The loss of Arlen Specter has spurred a bit of frantic hyperbolism from within the GOP ranks.
Hoping to rationalize the Pennsylvania senator's defection, Republican leadership has taken turns denouncing Specter has a heretic and arguing that a purge of moderates is exactly what the GOP needs. Mainly, however, they've been left grasping for straws: warning that the loss of their longtime colleague is the forbearer of dangerous political developments and at the same time the type of catalytic event that will lead to a Republican resurgence.
National Republican Senatorial Committee chair John Cornyn set the tone when he said that Specter's switch and "the idea of Democrats in complete control of Washington," was "enough to make most Americans shudder."
"While Senator Specter's decision was indeed disappointing, it did allow us to realize -- perhaps sooner than we would have liked -- the dangerous ramifications of unbridled, one-party rule in Washington," the Texas Republican said in a post on the conservative website, Powerline.
Likewise, Senate Minority Leader Mitch McConnell (R-Kent.) warned that "the danger" of the Specter defection was "that there won't automatically be an ability to restrain the excess that is typically associated with big majorities and single-party rule."
Fear over single-party rule certainly can work as an effective rallying cry. But noticeably absent -- except on the periphery of the GOP -- has been the type of introspection about the state of Republicanism that usually spawns a political comeback. Indeed, some of the top-ranking officials in the party have viewed the loss of Specter as the earliest signs of an anti-Democratic backlash.
"There is no more visible evidence that the American people are already rebelling than Arlen Specter becoming a Democrat," said Sen. Jim Inhofe (R-Okla.). "He did this for one reason, and that is his advisers told him he couldn't retain his Senate seat as a Republican. In other words, the same people who supported him 6 years ago have soundly rejected him today. That, my friends, sounds like 1994. The extreme liberal agenda is not sellable to the American people. Just wait and see"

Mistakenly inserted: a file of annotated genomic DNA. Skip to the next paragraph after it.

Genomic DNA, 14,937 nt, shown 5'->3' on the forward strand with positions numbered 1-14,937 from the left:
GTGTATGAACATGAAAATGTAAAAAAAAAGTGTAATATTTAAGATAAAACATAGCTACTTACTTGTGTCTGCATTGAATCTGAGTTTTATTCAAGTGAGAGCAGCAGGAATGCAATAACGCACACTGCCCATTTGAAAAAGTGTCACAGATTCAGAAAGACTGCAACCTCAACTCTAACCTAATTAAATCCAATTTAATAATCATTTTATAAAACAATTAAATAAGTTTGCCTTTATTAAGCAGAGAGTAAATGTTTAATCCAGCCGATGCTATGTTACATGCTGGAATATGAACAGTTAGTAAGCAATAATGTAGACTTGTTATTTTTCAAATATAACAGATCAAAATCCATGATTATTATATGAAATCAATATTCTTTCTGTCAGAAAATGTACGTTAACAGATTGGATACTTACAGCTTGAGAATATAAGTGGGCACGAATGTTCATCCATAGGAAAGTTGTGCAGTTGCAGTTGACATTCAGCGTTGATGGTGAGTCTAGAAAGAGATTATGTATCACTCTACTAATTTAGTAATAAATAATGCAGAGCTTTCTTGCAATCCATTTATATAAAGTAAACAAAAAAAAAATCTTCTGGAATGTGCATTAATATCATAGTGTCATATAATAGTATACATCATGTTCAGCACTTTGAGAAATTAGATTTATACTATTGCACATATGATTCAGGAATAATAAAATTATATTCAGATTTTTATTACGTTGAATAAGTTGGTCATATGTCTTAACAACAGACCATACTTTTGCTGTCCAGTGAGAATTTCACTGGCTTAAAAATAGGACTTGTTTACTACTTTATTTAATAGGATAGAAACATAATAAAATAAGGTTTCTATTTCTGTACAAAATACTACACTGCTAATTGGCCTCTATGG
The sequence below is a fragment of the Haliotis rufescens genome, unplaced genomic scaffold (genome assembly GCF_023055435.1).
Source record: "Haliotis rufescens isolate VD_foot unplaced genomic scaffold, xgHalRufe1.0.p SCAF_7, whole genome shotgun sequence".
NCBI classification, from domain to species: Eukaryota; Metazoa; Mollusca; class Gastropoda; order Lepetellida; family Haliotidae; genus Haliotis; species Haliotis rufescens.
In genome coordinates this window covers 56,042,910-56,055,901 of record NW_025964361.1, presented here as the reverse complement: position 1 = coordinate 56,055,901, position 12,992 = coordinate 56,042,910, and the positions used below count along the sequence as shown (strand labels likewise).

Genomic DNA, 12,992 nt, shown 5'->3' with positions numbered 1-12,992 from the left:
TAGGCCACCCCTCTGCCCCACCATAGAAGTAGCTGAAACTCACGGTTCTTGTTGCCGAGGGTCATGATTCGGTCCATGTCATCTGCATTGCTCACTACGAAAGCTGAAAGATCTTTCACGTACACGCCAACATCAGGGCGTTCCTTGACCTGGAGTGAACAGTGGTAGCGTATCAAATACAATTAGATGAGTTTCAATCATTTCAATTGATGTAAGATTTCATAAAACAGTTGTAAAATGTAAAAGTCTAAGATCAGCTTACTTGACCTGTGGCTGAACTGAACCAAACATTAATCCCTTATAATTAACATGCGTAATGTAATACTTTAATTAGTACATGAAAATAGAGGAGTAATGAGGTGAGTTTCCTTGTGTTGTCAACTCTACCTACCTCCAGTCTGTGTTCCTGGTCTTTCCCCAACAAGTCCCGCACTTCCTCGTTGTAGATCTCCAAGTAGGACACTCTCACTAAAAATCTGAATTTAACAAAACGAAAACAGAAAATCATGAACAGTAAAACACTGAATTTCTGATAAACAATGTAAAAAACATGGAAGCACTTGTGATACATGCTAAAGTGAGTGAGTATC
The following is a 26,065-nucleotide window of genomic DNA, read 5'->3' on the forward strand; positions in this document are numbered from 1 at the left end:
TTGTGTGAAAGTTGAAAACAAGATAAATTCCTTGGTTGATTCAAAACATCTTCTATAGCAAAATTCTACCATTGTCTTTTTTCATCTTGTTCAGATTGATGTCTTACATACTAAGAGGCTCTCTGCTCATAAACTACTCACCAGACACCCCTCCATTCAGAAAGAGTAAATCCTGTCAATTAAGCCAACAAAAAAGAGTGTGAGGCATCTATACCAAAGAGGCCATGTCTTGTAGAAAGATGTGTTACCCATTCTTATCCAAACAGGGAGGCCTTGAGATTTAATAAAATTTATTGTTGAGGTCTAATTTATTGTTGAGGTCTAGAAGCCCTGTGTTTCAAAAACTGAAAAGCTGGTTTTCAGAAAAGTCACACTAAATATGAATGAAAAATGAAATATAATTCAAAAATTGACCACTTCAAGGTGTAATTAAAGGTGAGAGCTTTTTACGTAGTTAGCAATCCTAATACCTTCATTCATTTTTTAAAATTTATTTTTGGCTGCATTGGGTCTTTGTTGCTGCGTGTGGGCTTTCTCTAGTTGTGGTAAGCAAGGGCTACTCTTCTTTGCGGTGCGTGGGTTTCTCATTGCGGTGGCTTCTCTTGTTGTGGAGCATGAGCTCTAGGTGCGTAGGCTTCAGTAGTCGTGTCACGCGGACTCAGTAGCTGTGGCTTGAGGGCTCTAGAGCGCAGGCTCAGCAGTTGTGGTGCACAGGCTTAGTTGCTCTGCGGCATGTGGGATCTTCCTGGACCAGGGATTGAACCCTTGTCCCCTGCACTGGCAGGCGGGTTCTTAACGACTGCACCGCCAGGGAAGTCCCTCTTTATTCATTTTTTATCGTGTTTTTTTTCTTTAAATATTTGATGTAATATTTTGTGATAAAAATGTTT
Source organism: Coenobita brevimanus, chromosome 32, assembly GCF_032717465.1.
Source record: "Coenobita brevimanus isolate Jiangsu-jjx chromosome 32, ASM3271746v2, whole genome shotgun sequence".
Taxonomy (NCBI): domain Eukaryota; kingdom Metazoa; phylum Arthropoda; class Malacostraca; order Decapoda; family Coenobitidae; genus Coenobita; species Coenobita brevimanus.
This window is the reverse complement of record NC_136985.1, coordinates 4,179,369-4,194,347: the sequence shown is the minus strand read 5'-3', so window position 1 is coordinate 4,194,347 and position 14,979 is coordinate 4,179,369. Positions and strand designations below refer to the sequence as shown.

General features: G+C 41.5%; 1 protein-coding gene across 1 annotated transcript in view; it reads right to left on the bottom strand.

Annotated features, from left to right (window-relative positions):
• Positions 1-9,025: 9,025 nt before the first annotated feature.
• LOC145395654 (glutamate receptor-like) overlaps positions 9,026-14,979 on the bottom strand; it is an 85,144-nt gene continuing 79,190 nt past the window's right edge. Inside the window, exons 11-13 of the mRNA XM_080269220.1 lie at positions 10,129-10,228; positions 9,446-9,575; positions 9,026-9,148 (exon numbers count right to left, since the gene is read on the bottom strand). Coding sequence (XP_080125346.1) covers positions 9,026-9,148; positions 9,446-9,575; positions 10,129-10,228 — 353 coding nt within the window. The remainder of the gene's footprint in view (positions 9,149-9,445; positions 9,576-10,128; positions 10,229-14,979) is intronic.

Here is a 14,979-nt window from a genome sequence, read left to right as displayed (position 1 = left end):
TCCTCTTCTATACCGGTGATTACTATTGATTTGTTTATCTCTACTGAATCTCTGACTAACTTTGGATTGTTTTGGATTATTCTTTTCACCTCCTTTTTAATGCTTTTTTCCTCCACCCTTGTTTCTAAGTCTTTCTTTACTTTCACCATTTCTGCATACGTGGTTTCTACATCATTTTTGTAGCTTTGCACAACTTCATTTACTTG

Others, meanwhile, have simply been unwilling to acknowledge that the GOP is in a bind in the first place.
"Oh, that's quite the opposite," Sen Jim DeMint, said, when asked by CNN's Rick Sanchez if the party was shrinking. "We're seeing across the country right now that the biggest tent of all is the tent of freedom. And what we need to do as Republicans is convince Americans that freedom can work in all areas of their life, for every American, whether it's education, or health care, or creating jobs." Sanchez replied, "What -- what -- what the hell does that mean?"
Later, the South Carolina Republican added that the GOP wasn't growing smaller, it was just moving south. Even later, in a quote to the Washington Examiner, DeMint insisted that he would "rather have 30 Republicans in the Senate who really believe in principles of limited government, free markets, free people, than to have 60 that don't have a set of beliefs."
It's enough to question whether the party is reading the same polls that have been published for nearly a week straight: all of which show only 1/5 of the country associating themselves with the GOP. Even worse, as Greg Sargent noted on Thursday, the decline has been lengthy and precipitous.
"If you look at the bigger picture of the Incredible Shrinking GOP over time, it's striking," writes Sargent. "Since its 2004 heyday, the party appears to have lost roughly a forth of its base."